(2) This section does not prohibit:

(a) A minor, who is not otherwise prohibited under subsection (1)(c) of this section, from possessing a firearm:

(A) Other than a handgun, if the firearm was transferred to the minor by the minor’s parent or guardian or by another person with the consent of the minor’s parent or guardian; or

(B) Temporarily for hunting, target practice or any other lawful purpose; or

(b) Any citizen of the United States over the age of 18 years who resides in or is temporarily sojourning within this state, and who is not within the excepted classes prescribed by ORS 166.270 (Possession of weapons by certain felons) and subsection (1) of this section, from owning, possessing or keeping within the person’s place of residence or place of business any handgun, and no permit or license to purchase, own, possess or keep any such firearm at the person’s place of residence or place of business is required of any such citizen. As used in this subsection, "residence" includes a recreational vessel or recreational vehicle while used, for whatever period of time, as residential quarters.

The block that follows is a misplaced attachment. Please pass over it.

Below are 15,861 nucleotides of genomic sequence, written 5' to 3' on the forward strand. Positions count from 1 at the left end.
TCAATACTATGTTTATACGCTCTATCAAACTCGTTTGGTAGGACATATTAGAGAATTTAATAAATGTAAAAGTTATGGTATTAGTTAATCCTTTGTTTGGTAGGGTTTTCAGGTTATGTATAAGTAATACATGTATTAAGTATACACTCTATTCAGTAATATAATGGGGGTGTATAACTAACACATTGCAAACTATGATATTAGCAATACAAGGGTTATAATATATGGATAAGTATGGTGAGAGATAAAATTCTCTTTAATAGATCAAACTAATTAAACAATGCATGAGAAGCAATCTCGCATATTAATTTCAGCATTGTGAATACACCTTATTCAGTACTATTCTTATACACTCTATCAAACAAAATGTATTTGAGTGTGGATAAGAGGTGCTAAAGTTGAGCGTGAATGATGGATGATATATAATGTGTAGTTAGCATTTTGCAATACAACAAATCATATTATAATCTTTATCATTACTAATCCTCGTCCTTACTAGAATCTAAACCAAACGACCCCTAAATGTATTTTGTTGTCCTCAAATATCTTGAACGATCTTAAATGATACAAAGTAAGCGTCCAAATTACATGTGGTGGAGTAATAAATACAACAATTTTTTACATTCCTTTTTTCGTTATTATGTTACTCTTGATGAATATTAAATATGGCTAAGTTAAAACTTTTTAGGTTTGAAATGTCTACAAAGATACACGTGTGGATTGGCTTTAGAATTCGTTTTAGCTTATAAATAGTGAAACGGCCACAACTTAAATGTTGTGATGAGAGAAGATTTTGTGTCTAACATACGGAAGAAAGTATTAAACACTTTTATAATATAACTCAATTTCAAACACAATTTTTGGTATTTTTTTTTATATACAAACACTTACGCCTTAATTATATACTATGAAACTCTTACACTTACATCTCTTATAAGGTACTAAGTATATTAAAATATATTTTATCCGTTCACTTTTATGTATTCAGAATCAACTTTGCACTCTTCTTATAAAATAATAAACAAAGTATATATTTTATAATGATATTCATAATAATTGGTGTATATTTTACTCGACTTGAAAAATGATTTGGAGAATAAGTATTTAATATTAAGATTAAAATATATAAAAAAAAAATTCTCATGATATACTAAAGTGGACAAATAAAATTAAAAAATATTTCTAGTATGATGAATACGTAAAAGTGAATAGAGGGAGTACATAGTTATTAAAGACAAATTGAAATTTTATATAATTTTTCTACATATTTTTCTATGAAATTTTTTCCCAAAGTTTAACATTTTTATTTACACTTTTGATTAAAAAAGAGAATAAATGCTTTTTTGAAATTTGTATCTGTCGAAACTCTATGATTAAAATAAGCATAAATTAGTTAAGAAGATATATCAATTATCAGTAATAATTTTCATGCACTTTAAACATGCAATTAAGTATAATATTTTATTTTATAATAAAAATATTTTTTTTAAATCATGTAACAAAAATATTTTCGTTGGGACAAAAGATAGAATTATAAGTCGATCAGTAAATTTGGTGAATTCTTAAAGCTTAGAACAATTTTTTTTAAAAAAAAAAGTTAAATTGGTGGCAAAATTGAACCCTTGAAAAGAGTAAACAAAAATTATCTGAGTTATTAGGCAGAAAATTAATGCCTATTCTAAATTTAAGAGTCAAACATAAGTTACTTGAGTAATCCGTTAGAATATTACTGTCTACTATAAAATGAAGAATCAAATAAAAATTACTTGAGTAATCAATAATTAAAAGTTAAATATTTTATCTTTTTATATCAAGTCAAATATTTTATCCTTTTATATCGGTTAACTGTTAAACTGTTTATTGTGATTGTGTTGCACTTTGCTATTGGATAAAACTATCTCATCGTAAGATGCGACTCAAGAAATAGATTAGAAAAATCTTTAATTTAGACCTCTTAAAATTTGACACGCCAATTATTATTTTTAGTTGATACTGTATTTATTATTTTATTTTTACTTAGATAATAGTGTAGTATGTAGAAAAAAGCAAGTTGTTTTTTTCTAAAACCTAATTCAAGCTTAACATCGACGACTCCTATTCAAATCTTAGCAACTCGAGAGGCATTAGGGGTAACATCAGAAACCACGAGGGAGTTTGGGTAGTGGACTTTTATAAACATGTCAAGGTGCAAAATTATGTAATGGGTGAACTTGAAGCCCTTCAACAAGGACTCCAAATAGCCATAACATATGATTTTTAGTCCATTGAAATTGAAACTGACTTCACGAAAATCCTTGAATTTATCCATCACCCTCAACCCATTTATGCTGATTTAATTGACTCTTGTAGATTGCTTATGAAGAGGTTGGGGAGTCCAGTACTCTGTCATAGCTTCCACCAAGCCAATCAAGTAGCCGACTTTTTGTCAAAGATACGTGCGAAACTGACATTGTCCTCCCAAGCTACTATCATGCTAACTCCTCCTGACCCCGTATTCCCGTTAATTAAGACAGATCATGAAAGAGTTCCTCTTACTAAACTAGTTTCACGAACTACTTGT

(3) Firearms carried openly in belt holsters are not concealed within the meaning of this section.

(4) Unlawful possession of a firearm is a Class A misdemeanor. [Amended by 1979 c.779 §4; 1985 c.543 §3; 1989 c.839 §13; 1993 c.732 §1; 1993 c.735 §12; 1999 c.1040 §1; 2001 c.666 §§33,45; 2003 c.614 §8]

Notes of Decisions

An indict­ment need not allege that a defendant did not have a license to carry a firearm. State v. McIntire, 22 Or App 611, 540 P2d 399 (1975)